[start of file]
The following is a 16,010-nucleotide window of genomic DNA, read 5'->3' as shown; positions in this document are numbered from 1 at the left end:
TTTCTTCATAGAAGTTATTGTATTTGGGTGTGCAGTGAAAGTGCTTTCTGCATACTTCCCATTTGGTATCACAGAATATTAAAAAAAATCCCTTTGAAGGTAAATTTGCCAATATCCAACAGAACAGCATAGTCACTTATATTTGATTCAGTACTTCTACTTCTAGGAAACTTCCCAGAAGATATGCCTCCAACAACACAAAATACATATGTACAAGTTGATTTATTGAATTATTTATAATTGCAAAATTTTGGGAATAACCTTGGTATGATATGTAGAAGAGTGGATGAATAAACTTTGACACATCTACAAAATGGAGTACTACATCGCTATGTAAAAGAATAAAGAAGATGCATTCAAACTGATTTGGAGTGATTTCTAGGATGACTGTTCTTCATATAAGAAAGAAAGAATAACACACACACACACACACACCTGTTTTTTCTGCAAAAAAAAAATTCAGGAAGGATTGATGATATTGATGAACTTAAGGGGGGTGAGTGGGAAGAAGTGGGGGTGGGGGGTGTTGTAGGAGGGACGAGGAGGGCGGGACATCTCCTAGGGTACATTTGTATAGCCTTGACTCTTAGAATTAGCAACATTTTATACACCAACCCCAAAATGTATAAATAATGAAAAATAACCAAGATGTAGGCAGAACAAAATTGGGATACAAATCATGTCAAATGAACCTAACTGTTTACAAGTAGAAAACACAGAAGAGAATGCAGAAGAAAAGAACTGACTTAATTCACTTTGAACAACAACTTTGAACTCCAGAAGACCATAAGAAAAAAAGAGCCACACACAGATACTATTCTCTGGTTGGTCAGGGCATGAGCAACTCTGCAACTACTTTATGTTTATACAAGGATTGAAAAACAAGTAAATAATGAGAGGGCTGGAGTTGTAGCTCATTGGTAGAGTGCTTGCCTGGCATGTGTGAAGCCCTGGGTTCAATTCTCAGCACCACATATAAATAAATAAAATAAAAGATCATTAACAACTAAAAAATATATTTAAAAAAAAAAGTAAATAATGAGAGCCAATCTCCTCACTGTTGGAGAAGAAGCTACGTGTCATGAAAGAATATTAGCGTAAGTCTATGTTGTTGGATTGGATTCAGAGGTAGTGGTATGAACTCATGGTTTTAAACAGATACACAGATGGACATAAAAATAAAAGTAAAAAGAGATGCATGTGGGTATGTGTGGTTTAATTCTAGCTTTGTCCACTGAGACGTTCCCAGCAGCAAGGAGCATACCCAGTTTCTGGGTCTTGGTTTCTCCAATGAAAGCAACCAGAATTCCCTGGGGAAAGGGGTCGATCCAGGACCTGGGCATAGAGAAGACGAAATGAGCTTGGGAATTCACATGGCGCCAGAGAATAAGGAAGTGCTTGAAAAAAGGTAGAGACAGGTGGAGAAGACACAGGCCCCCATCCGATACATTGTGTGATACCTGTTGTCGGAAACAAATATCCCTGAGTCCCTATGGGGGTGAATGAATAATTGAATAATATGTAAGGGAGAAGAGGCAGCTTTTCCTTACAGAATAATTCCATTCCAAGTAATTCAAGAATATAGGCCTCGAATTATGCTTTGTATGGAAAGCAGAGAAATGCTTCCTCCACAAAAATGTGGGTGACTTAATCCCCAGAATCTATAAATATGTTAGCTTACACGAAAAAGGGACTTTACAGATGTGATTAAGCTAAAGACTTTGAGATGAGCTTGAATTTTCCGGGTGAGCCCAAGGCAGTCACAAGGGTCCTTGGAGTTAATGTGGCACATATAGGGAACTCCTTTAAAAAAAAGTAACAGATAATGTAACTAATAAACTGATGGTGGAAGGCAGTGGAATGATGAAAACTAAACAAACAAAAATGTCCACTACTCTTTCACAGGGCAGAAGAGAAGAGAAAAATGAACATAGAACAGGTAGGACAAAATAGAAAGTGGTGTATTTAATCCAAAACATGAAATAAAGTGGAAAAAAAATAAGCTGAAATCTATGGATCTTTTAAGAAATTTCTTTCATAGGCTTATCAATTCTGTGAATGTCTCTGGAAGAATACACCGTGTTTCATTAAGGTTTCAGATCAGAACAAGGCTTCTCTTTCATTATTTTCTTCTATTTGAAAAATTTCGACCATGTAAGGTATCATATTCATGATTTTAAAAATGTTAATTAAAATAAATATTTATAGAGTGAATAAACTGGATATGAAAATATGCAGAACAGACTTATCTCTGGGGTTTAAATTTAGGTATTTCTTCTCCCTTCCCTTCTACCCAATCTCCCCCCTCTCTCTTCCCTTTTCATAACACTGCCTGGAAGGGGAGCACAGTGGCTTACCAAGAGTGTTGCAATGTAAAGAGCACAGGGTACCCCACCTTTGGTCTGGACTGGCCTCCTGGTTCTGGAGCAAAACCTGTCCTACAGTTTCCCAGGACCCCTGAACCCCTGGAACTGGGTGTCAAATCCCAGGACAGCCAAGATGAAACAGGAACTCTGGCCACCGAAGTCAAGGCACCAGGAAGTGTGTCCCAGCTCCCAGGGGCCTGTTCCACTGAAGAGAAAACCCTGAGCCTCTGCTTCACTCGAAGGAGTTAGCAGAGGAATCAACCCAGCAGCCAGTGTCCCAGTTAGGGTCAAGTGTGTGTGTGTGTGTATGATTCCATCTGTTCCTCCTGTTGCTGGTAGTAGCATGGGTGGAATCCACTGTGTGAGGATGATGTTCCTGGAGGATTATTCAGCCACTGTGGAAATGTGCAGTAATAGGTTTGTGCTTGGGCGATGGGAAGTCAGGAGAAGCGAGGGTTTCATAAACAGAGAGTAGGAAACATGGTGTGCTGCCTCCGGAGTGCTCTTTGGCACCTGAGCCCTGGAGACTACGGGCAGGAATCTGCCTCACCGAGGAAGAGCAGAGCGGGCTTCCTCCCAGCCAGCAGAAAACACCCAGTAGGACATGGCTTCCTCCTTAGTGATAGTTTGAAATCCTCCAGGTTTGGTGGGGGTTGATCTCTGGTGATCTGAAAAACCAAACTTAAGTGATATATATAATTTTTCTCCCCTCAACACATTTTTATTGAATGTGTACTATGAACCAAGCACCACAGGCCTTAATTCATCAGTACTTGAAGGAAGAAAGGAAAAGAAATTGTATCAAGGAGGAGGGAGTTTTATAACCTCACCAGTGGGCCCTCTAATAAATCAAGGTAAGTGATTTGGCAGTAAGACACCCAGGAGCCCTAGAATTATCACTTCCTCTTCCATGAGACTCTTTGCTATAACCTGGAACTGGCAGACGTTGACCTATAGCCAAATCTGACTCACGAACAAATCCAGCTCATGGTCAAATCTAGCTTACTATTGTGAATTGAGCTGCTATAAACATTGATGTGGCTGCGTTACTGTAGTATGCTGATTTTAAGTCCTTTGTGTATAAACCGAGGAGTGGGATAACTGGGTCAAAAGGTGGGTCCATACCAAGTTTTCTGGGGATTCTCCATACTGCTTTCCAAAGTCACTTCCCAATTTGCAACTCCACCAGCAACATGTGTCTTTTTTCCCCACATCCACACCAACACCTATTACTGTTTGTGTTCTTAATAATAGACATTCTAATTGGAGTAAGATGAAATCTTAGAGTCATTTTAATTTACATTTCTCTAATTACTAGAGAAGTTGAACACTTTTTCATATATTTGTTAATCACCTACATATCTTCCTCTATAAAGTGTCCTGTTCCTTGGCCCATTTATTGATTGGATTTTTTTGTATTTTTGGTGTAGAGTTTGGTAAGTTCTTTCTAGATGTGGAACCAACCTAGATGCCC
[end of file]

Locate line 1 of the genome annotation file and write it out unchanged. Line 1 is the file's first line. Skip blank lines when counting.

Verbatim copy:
The following is a 16,010-nucleotide window of genomic DNA, read 5'->3' as shown; positions in this document are numbered from 1 at the left end: